Outlook for the British Pound: UK currency supported by capital inflows, but there are risks on the horizon warn analysts
- Category: Featured
- Published on Thursday, 29 March 2012 10:56
- Written by Will Peters
The British pound (Currency:GBP) has enjoyed strong gains against the US dollar and Euro recently, largely on the back of 'substantial' capital inflows; Bank of America Merrill Lynch Research notes that short positions on the UK currency are also being unwound by hedge funds.
But, analysts Richard Cochinos and Nick Bate warn that the case for all-out sterling gains is yet to be made:
"Despite GBP being the second-best performing currency this month in the G10, we think there is a large difference between unwinding shorts and establishing outright long positions. By our metrics, real money is currently flat and hedge funds hold only a mild long."
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Indeed, BofA Merrill Lynch worry that downside risks may not be fully reflected in GBP’s recent strength.
Also supporting the British pound are market expectations for quantitative easing at the Bank of England have been fully priced out by the currency markets.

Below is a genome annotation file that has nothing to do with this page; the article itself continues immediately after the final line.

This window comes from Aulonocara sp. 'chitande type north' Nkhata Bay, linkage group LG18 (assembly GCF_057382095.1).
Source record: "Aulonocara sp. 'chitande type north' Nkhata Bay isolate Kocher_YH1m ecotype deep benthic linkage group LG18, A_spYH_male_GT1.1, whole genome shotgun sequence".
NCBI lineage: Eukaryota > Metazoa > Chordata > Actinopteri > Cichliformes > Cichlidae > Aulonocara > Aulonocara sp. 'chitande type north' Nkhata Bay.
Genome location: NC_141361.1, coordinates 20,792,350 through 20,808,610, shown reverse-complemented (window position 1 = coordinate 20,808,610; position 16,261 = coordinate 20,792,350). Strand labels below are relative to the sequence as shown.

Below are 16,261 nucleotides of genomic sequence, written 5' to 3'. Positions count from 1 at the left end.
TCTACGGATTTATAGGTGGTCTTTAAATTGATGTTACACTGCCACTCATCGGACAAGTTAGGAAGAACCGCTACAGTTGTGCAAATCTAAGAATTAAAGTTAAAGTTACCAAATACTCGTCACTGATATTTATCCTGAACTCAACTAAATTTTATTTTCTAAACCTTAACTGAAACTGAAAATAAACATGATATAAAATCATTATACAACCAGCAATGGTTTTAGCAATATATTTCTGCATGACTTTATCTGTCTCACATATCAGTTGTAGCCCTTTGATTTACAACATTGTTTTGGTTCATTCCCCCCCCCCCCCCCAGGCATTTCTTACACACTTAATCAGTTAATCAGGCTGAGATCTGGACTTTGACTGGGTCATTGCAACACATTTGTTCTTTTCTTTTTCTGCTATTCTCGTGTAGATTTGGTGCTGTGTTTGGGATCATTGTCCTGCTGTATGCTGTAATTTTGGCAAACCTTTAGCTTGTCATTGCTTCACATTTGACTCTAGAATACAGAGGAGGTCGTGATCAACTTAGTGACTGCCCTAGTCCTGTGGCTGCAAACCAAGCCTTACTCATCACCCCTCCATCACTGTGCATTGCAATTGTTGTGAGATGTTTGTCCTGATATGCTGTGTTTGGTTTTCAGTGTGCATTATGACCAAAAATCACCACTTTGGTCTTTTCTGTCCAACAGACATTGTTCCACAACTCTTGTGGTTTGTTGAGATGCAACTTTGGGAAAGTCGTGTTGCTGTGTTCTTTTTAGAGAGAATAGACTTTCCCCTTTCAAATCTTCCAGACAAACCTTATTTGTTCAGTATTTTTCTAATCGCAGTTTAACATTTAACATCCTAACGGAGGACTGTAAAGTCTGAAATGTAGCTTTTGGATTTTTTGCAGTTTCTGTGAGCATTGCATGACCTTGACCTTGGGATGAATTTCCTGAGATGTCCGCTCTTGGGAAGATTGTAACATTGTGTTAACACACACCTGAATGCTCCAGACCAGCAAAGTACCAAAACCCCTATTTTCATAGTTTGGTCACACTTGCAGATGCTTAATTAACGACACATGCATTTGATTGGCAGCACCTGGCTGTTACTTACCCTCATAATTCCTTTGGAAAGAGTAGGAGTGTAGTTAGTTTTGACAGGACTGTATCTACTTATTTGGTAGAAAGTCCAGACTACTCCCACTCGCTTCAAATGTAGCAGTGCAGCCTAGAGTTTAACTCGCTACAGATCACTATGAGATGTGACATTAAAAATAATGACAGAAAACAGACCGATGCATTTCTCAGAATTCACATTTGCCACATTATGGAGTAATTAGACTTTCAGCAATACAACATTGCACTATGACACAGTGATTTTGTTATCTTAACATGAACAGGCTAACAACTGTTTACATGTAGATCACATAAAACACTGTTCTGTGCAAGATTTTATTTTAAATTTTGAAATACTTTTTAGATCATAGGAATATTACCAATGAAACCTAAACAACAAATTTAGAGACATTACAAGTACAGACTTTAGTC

However, it must be remembered that two Monetary Policy Committee (MPC) members continue to vote for more QE, trends in the UK’s data remain soft and Governor King recently commented that even he did not know if more QE will be needed.
Additionally, a longer-term risk has been building in the stock of gilts held by international accounts.
"We expect gilt flow will be a more significant driver for GBP than it has been in the past due to the client base holding this debt," says Bate and Cochinos.
It is worth noting that data from the UK’s debt management office (DMO) highlight that international investors held over 32% of outstanding gilts as of Q3 2011, compared to just 20% five years ago.
In terms of notional holdings, at £355bn, the overseas investors have now surpassed UK insurance companies and pension funds – historically the bread-and-butter purchasers of gilts.
Cochinos and Bate say that this shift in the distribution is significant for foreign exchange, as these investors are non-GBP denominated, whereas insurance companies and pension funds are typically domestic and have little impact on the currency.
Bank of America estimate there could be around a 40% chance of the UK being downgraded from its current AAA status over the next few quarters.
"Moreover, further deterioration in either UK or Euro area growth prospects could result in markets pricing in a UK downgrade ahead of any actual change from the ratings agencies. To keep these numbers in perspective, a 15% reduction in the stock held by non-official international accounts would equate to a negative £42bn outflow," says Bate and Cochinos.
And, in an event of a downgrade, we should expect the pound dollar exchange rate to be hit harder than the pound euro exchange rate.
"A renewed deterioration in the Euro area would likely pose greater risks to the UK economy (and sovereign rating) than the US, pushing down GBP-USD where EUR-GBP could remain range bound," says the currency note.
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